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37 1 st Time Users of 21 st Century Lessons We suggest spending 30-45 minutes reviewing a lesson before teaching it. In order to review the lesson run the PowerPoint in “Slideshow “- Presenters View and advance to the “Lesson Overview” slide. By clicking on the various tabs this slide will provide you with a lot of valuable information. It is not necessary to read through each tab in order to teach the lesson, but we encourage you to figure out which tabs are most useful for you. Note: All of our lessons are designed to be taught during a 45-55 minute class. If your class is shorter than this you will have to decide which sections to condense/remove. If your class is longer we suggest incorporating some of the “challenge” questions if available. Lesson Preparation (Slide 1 of 2) Next Slide Back to Lesson

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38 1 st Time Users of 21 st Century Lessons After reviewing the overview slide, click your way through the PowerPoint. As you go, make sure to read the presenter note section beneath each slide. The note section is divided into two sections: “In-Class Notes” and “Preparation Notes.” The In-Class Notes are designed to be concise, bulleted information that you can use “on the fly” as you teach the lesson. Included in In-Class Notes are: a) a suggested time frame for the lesson, so you can determine whether you want to speed up, slow down, or skip an activity, b) key questions and points that you may want to bring up with your students to get at the heart of the content, and c) answers to any questions being presented on the slide. The Preparation Notes use a narrative form to explain how we envision the activity shown on the slide to be delivered as well as the rationale for the activity and any insight that we may have. Lesson Preparation (Slide 2 of 2) Next SlideBack to Lesson

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39 1 st Time Users of 21 st Century Lessons There are several features which have been incorporated into our PowerPoint lessons to help make lessons run more smoothly as well as to give you access to additional resources during the lesson should you want them. These features include: Agenda Shortcuts – On the agenda slide, click on any section title and you will advance to that section. Click the agenda button on any slide to return to the agenda. Action Buttons – On certain slides words will appear on the chalk or erasers at the bottom of the chalkboard. These action buttons give you access to optional resources while you teach. The most common action buttons are: Scaffolding – gives on-screen hints or help for that slide Answers – reveals answers to questions on that slide Challenge – brings up a challenge questions for students Agenda – will return you to the agenda at the beginning of the lesson Features built into each PowerPoint lesson Back to Lesson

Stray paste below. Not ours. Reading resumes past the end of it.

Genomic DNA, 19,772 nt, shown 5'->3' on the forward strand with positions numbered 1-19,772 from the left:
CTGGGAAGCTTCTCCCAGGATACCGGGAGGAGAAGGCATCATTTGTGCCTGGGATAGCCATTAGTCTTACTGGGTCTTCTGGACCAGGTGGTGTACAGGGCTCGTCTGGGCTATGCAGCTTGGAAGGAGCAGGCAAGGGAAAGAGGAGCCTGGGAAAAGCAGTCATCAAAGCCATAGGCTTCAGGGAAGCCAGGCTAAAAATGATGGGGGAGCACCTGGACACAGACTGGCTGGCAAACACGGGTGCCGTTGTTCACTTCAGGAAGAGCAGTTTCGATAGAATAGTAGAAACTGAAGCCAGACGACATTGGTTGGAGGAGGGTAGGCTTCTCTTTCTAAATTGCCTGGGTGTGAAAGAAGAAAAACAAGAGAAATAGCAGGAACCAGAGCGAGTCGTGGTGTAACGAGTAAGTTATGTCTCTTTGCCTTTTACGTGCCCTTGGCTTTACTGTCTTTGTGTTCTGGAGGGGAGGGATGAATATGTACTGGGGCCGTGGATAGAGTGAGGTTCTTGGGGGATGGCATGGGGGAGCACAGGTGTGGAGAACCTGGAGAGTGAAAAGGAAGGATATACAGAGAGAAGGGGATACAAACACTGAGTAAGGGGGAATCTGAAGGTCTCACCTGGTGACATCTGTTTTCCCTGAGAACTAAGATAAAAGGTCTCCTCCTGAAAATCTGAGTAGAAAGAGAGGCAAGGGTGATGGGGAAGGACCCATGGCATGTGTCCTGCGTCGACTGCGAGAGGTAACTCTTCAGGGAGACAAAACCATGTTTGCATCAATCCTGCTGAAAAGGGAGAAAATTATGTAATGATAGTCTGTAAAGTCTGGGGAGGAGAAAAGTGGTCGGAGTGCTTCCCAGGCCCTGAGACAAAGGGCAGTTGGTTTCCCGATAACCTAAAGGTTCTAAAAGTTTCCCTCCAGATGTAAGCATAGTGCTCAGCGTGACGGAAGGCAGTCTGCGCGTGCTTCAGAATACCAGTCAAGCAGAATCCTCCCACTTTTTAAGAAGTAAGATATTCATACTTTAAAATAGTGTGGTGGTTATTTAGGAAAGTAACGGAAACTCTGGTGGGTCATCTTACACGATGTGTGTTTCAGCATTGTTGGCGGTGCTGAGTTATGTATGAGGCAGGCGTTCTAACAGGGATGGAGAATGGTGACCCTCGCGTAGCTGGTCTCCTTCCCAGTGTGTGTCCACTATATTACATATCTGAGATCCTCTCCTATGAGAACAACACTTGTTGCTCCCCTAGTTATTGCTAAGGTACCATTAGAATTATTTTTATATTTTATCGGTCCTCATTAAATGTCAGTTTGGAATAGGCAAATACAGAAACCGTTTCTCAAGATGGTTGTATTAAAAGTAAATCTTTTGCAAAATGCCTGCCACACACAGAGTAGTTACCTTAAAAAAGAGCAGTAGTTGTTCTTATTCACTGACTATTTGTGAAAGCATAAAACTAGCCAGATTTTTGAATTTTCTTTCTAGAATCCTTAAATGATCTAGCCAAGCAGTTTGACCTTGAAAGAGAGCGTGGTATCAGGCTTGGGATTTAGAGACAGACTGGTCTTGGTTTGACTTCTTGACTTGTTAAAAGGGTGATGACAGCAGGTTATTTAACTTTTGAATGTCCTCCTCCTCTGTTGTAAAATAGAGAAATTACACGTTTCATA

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The goal of 21 st Century Lessons is simple: We want to assist teachers, particularly in urban and turnaround schools, by bringing together teams of exemplary educators to develop units of high-quality, model lessons. These lessons are intended to: Support an increase in student achievement; Engage teachers and students; Align to the National Common Core Standards and the Massachusetts curriculum frameworks; Embed best teaching practices, such as differentiated instruction; Incorporate high-quality multi-media and design (e.g., PowerPoint); Be delivered by exemplary teachers for videotaping to be used for professional development and other teacher training activities; Be available, along with videos and supporting materials, to teachers free of charge via the Internet. Serve as the basis of high-quality, teacher-led professional development, including mentoring between experienced and novice teachers. 21 st Century Lessons The goal… 40

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Directors: Kathy Aldred - Co-Chair of the Boston Teachers Union Professional Issues Committee Ted Chambers - Co-director of 21st Century Lessons Tracy Young - Staffing Director of 21st Century Lessons Leslie Ryan Miller - Director of the Boston Public Schools Office of Teacher Development and Advancement Emily Berman- Curriculum Director (Social Studies) of 21st Century Lessons Carla Zils – Curriculum Director (Math) of 21 st Century Lessons Brian Connor – Technology Coordinator 21 st Century Lessons The people… 41